Treasure Hunting in Secondary CDs

I mentioned in a previous post Short-Term Fixed Income: CDs vs Bond Funds that I would buy CDs as short-term fixed income investment for my solo 401(k) account.

Because Fidelity administers my solo 401(k) plan, I can buy only what’s available through Fidelity. I looked at new-issue brokered CDs. The yields are lower than the best rates available from other banks and credit unions.

Then I looked at secondary CDs. Secondary CDs are like “pre-owned” cars. They are being sold by bond dealers. The dealers bought the CDs from the previous owners, who for one reason or another decided not to hold the CDs to maturity.

The good thing is that these “pre-owned” CDs still carry the same FDIC insurance. The banks are still obligated to pay the originally stated interest rate on the CDs. They don’t care whom they pay the interest to.

I guess because of the “pre-owned” image, and because the previous owners took a hit when they sold before maturity, secondary CDs have a higher yield than new issue CDs. Who wants a used one when they can buy new for the same price? A secondary CD must be priced lower than a new CD. A lower price means a higher yield.

The previous owners’ loss is my gain. I was able to pick up some good secondary CDs: 2.3% for 2-year and 2.95% for 3-year. These yields are almost as high as the best rates available elsewhere.

I paid more than the face value for some of the secondary CDs. Because the stated interest rates on those CDs are higher than the current market yield, I had to pay as much as $1,050 for each $1,000 CD. As I mentioned in the previous post, the amount I pay above the face value (“par”) is not FDIC insured. The premium CDs have a risk for the “FDIC call” if the bank fails. For these CDs, I only buy if the issuing bank is too big to fail. I bought premium CDs issued by:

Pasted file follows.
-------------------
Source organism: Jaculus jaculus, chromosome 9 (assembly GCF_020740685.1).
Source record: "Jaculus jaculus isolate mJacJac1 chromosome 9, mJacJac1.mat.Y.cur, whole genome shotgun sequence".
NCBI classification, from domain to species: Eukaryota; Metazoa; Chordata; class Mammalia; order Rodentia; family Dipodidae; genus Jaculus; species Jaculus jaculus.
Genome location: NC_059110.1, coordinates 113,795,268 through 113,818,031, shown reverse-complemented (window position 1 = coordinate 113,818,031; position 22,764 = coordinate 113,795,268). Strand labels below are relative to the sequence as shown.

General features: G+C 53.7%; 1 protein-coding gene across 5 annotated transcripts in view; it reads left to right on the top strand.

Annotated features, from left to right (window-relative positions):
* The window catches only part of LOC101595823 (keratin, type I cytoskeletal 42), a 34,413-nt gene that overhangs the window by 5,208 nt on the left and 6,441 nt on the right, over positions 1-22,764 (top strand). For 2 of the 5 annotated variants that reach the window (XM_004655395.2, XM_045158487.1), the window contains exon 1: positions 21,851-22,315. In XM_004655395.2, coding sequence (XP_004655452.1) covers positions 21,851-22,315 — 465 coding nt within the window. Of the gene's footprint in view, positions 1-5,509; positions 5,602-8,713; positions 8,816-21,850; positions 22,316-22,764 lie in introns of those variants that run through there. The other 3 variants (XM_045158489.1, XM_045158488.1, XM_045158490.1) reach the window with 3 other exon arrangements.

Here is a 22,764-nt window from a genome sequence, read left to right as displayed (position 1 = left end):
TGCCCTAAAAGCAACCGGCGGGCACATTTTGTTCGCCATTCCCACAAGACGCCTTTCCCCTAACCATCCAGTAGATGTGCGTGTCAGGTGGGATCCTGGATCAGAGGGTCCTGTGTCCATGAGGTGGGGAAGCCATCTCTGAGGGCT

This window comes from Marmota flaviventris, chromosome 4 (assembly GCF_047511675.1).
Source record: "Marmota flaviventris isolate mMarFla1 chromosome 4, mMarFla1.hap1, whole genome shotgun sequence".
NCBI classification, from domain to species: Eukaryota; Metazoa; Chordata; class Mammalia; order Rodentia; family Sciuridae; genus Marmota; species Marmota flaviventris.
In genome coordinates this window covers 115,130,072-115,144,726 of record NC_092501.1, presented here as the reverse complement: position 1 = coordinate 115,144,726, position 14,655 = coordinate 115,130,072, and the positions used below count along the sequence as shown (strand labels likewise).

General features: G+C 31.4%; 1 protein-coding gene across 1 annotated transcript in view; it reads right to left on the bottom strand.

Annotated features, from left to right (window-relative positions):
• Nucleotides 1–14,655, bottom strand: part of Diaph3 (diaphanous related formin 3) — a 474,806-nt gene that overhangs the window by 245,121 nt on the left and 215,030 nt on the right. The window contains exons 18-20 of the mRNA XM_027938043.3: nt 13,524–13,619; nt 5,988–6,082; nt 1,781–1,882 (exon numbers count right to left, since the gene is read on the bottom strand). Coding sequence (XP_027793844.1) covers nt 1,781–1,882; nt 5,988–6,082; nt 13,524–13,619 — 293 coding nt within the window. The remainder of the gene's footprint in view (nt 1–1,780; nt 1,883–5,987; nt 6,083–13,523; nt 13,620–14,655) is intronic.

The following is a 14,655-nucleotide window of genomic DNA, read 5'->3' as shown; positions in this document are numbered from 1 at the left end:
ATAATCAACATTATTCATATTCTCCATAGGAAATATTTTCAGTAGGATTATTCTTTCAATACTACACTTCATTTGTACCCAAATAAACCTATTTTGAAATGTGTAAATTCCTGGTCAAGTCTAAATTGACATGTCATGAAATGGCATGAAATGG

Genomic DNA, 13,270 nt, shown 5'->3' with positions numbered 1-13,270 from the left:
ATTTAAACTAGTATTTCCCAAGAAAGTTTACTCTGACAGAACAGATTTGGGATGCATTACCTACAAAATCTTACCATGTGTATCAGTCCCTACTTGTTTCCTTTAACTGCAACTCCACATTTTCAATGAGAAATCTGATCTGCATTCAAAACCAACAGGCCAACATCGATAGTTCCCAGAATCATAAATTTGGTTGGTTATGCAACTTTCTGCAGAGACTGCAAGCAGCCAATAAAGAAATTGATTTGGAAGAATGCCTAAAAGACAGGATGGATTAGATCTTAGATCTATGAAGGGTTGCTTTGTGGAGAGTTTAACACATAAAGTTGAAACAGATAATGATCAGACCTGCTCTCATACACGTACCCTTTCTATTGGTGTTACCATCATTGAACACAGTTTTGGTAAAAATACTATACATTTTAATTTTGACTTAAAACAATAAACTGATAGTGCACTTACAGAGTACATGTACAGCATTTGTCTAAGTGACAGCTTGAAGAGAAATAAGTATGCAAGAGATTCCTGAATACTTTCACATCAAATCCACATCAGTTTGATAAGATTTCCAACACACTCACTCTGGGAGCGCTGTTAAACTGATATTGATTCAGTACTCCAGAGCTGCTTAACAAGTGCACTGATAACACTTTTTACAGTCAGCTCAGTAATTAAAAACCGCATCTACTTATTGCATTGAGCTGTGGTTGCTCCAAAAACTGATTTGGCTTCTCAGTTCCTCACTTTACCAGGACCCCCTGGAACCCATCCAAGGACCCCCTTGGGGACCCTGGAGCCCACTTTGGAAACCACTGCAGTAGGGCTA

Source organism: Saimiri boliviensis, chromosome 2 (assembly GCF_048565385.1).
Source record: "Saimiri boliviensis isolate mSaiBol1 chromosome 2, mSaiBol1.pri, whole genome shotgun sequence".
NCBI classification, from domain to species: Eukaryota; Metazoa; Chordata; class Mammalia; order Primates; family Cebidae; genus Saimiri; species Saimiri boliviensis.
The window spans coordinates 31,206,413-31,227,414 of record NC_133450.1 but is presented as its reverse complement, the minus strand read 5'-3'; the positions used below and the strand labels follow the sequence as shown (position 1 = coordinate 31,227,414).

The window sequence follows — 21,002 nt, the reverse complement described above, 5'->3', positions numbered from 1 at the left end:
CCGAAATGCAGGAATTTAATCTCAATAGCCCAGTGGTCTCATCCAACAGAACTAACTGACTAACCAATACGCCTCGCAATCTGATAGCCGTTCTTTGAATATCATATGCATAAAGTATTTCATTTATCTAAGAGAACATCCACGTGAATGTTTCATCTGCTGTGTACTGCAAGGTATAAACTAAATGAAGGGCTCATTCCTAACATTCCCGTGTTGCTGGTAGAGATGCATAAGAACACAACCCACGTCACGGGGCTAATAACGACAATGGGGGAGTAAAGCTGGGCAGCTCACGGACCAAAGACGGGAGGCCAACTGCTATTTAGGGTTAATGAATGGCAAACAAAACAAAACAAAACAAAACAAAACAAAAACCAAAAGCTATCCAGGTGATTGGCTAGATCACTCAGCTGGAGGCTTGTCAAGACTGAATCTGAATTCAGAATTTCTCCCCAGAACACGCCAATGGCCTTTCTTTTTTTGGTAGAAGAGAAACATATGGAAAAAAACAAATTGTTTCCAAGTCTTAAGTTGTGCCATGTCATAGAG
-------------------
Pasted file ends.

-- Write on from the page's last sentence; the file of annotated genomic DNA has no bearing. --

• LaSalle Bank N.A. – owned by Bank of America
  • Wachovia Bank FSB – owned by Wells Fargo
  • World Saving Bank – owned by Wells Fargo

I don’t think FDIC will close Bank of America or Wells Fargo in the next few years.

I paid below the face value for two other CDs from banks I’ve never heard of:

  • R-G Premier Bank of Puerto Rico (1-star on; 0-star on Bauer Financial)
  • Carolina First Bank

Since the CDs are fully FDIC insured, I don’t worry about the banks. When I pay less than the face value, I’ll actually make more money if these banks fail. Let’s see how long R-G Premier of Puerto Rico lasts.

Good secondary CDs don’t show up every day. I use this bookmarklet to screen them. The bookmarklet opens three browser tabs. The first tab shows the new issue CDs. That’s the benchmark. Secondary CDs must beat new issue CDs to become worthwhile. The second tab shows secondary CDs selling below face value. I don’t have to worry about the banks for these CDs. The third tab shows secondary CDs from banks with a Moody’s rating of A3 or above and a yield of 2% or more. If I’m paying a premium, the bank had better be strong and the yield had better be good.

Good secondary CDs also don’t last long. One time I saw a good CD but I took about a minute to make up my mind. By the time I attempted to enter the order, it was gone. Someone else beat me to it.

Fidelity charges a small commission for secondary CDs: $1 per $1,000 CD and minimum $8 per order. Their quotes don’t include the commission in the yield calculation until you are in the middle of placing an order. I made a spreadsheet to calculate the after-commission yield:

CD Ladder Spreadsheet

The spreadsheet also calculates the weighted average yield and duration for a CD ladder. If you like managing a CD ladder, you may find the spreadsheet helpful.

Treasure hunting in secondary CDs takes a little time. So does chasing yields by opening accounts everywhere. If you think it’s too much trouble, you can just stick to a “good enough” place like PenFed or Alliant Credit Union.

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